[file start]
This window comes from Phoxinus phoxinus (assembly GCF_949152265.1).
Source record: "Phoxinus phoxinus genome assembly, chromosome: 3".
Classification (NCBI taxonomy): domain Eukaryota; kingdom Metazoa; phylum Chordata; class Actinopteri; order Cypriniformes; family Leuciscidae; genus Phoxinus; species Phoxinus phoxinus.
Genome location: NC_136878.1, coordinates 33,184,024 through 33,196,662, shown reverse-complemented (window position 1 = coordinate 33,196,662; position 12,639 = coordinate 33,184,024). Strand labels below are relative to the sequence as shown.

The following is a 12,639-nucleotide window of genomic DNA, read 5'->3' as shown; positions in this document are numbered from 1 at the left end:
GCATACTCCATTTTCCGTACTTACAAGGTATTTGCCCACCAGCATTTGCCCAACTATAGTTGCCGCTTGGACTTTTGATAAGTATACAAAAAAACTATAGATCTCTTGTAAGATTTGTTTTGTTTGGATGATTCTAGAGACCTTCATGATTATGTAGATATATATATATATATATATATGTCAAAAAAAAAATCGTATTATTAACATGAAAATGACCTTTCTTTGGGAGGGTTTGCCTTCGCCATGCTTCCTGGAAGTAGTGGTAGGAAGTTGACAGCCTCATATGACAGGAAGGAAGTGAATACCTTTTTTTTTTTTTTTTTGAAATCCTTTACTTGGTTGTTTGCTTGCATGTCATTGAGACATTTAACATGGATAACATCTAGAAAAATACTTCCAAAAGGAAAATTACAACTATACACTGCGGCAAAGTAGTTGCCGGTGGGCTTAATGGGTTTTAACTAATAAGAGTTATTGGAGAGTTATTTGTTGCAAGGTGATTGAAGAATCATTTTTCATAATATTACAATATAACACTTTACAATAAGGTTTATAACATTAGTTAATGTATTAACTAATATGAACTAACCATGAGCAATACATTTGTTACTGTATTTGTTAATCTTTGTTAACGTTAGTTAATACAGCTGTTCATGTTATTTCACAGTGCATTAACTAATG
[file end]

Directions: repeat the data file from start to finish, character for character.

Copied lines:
This window comes from Phoxinus phoxinus (assembly GCF_949152265.1).
Source record: "Phoxinus phoxinus genome assembly, chromosome: 3".
Classification (NCBI taxonomy): domain Eukaryota; kingdom Metazoa; phylum Chordata; class Actinopteri; order Cypriniformes; family Leuciscidae; genus Phoxinus; species Phoxinus phoxinus.
Genome location: NC_136878.1, coordinates 33,184,024 through 33,196,662, shown reverse-complemented (window position 1 = coordinate 33,196,662; position 12,639 = coordinate 33,184,024). Strand labels below are relative to the sequence as shown.

The following is a 12,639-nucleotide window of genomic DNA, read 5'->3' as shown; positions in this document are numbered from 1 at the left end:
GCATACTCCATTTTCCGTACTTACAAGGTATTTGCCCACCAGCATTTGCCCAACTATAGTTGCCGCTTGGACTTTTGATAAGTATACAAAAAAACTATAGATCTCTTGTAAGATTTGTTTTGTTTGGATGATTCTAGAGACCTTCATGATTATGTAGATATATATATATATATATATATGTCAAAAAAAAAATCGTATTATTAACATGAAAATGACCTTTCTTTGGGAGGGTTTGCCTTCGCCATGCTTCCTGGAAGTAGTGGTAGGAAGTTGACAGCCTCATATGACAGGAAGGAAGTGAATACCTTTTTTTTTTTTTTTTTGAAATCCTTTACTTGGTTGTTTGCTTGCATGTCATTGAGACATTTAACATGGATAACATCTAGAAAAATACTTCCAAAAGGAAAATTACAACTATACACTGCGGCAAAGTAGTTGCCGGTGGGCTTAATGGGTTTTAACTAATAAGAGTTATTGGAGAGTTATTTGTTGCAAGGTGATTGAAGAATCATTTTTCATAATATTACAATATAACACTTTACAATAAGGTTTATAACATTAGTTAATGTATTAACTAATATGAACTAACCATGAGCAATACATTTGTTACTGTATTTGTTAATCTTTGTTAACGTTAGTTAATACAGCTGTTCATGTTATTTCACAGTGCATTAACTAATG